Hilary Tuttle


September 1, 2013


In the United States alone, blackouts cost an estimated $80 billion to $188 billion every year, according to Dr. Massoud Amin, director of the Technology Leadership Institute at the University of Minnesota. Heat waves and increased air conditioning use can stress the power grid and storms can down lines, making summer seem like prime blackout season. But an increasing number of factors, from extreme weather to human error, can leave businesses and homes vulnerable to blackouts year-round.

Advances in modern technology have not necessarily translated into more stable electrical infrastructure—indeed, in some cases, technological advances have actually contributed to sizable power outages in the last decade. Consolidating and connecting power grids may improve some services, but these moves also open up new sources of risk.
Check out some of these more atypical power outage stories below, and start thinking about how to better mitigate the risk of blackouts so you’re covered, rain or shine.

Cruise Control (2006)
On Nov. 4, 2006, the Norwegian Pearl cruise ship tried to sail down the Ems River out of Papenberg, Germany, under a local power line crossing. While the wires were mounted to 275-foot pylons to allow most boats to pass beneath, the cruise ship was too close and workers at electricity company E. ON had to switch off the line. The temporary disconnection caused the European transmission grid to split into three independent parts for a short period before triggering a massive cascading breakdown felt across the continent. More than 15 million households were left without power, primarily in parts of Germany, France, Italy, Spain and Austria. Power grids in Belgium, the Netherlands and Croatia were also strained by the outage, and experienced minor local outages. Though power was quickly restored, a senior director for French power company RTE admitted, “We weren’t very far from a European blackout.”

Cyberattack or Soot? (2007)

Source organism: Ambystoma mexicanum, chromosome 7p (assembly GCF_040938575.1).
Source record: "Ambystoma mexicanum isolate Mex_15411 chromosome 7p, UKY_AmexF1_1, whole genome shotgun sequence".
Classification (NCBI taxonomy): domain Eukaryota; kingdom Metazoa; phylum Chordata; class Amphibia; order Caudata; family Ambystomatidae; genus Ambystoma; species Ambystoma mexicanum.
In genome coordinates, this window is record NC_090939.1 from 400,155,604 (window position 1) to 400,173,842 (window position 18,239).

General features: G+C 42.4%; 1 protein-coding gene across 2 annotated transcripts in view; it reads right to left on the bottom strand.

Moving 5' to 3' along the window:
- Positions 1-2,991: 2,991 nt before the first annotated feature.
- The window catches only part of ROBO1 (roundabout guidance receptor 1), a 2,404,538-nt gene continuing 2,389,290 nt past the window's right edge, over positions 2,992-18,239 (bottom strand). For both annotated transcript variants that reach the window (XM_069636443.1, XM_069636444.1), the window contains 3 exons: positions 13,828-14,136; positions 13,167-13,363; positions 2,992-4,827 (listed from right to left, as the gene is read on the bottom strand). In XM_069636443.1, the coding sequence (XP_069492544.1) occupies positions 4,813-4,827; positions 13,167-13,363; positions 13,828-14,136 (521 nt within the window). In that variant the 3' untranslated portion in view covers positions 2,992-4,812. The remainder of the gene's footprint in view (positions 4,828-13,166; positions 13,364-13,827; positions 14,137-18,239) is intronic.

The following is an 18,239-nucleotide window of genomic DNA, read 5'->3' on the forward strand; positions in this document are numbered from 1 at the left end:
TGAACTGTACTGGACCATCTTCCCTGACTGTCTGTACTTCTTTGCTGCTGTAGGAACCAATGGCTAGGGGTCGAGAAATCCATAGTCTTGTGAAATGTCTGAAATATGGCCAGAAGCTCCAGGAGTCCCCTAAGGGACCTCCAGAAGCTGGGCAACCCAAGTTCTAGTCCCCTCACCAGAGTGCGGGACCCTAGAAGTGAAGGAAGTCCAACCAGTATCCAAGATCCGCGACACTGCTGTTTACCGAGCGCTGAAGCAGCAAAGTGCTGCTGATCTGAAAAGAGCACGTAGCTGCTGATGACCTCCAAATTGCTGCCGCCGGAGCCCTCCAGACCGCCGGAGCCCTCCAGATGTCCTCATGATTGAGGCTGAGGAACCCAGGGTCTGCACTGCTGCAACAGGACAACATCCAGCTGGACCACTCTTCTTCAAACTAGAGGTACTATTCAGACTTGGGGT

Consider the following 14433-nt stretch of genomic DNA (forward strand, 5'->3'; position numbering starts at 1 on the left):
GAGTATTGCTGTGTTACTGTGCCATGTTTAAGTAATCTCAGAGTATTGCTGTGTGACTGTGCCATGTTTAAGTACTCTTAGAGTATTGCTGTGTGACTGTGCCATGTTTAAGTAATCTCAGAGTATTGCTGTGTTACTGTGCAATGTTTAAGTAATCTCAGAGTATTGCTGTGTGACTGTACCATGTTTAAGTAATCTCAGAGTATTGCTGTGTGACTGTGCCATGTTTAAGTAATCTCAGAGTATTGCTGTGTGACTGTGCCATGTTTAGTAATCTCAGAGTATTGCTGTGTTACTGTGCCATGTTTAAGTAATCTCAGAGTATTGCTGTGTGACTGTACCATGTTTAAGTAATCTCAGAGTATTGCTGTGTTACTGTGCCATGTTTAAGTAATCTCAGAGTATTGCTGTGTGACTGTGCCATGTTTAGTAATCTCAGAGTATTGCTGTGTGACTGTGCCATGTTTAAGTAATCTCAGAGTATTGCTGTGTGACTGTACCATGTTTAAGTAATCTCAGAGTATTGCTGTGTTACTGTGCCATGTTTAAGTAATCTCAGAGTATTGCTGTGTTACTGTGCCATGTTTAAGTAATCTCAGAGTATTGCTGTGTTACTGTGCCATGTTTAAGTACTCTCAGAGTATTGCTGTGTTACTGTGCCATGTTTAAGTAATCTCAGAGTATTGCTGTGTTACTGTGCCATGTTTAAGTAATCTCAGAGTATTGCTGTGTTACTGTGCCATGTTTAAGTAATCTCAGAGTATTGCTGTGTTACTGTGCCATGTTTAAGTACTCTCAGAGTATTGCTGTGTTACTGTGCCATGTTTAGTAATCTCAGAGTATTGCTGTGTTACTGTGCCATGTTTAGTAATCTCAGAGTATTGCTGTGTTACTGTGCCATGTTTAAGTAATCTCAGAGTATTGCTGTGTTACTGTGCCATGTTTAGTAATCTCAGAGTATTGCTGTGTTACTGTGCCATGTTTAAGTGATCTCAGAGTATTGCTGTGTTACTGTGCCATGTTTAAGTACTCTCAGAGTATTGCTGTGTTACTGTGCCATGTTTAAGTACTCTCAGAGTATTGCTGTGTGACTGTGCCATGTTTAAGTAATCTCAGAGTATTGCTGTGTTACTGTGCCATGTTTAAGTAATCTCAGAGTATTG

Three million people in Brazil’s Espirito Santo region were plunged into darkness in September 2007. Subway trains suddenly stopped, traffic lights went black, and the Itaipu dam—the world’s second-largest producer of hydroelectric power—shut down. While the effects were clear, the cause of the massive power outage remains a subject to debate. CBS News program 60 Minutes reported that many intelligence sources blamed hackers for a cyberattack on Brazil’s electrical grid. A cyberattack also caused a smaller 2005 blackout in Rio de Janiero, some of their sources claimed. Internal review by the Brazilian electrical company Furnas Centrais Elétricas cited the blackout’s cause as soot-lined insulators that were not cleaned. Burning fields nearby deposited soot and dust, and a lack of rain in the region led to higher concentrations of pollutants on critical pieces of equipment, the company said.

Off the Grid (2008)
The entire island of Zanzibar subsisted off the electrical grid for a month when a power surge damaged the submarine interconnector cable that links the island to the Tanzanian mainland. Residents had to rely entirely on alternative methods to generate electricity, primarily turning to diesel generators. Lost work, the expense of maintaining generators and impeded tourism resulted in a severe hit for the local economy, particularly hammering small businesses. The broken cable was initially predicted to last 25 years, yet it had been serving as the island’s main electrical source for more than 35 years at the time of the blackout. Citizens criticized Zanzibar’s autonomous government for the nation’s dependence on power from Tanzania—outrage that only grew when the cable failed again in 2009, leading to an unprecedented three months without electricity or the power to pump water.

Vandalism in London (2009)
In July 2009, vandals near London set a fire near a cable installation, causing failure of a cable and four circuit boards. Over 100,000 homes and businesses lost power in South East London and Kent, U.K., with half of residents experiencing blackouts for four days while others had limited power in three-hour increments. In the largest deployment of mobile generators in London’s history, EDF Energy brought in more than 70 devices from across the United Kingdom, restoring power to more vulnerable locations like local care homes.

Meet the Derecho (2012)
In June 2012, many Americans learned about a new severe weather phenomenon to fret over: the derecho. A derecho is a widespread, long-lived, straight-line wind storm that typically accompanies a band of severe thunderstorms. These winds can exceed the strength of a hurricane or tornado and the resulting wind damage can extend for hundreds of miles. The 2012 derecho stretched from Illinois to New Jersey, killing 28, and leaving 4 million people without power. The storm caused an estimated $2.9 billion in damages and prompted state of emergency declarations in Virginia, West Virginia, Ohio and Maryland. Infrastructure damage ranged from overcrowded hospitals and downed power lines to a complete Amtrak shutdown in the Mid-Atlantic region and a temporary knockout of the Amazon Cloud, which supports a range of services like Netflix and Instagram. As the conditions associated with heat waves are conducive to derechos, meteorologists speculate we may see more of these storms as summers get hotter.

Hilary Tuttle is managing editor of Risk Management.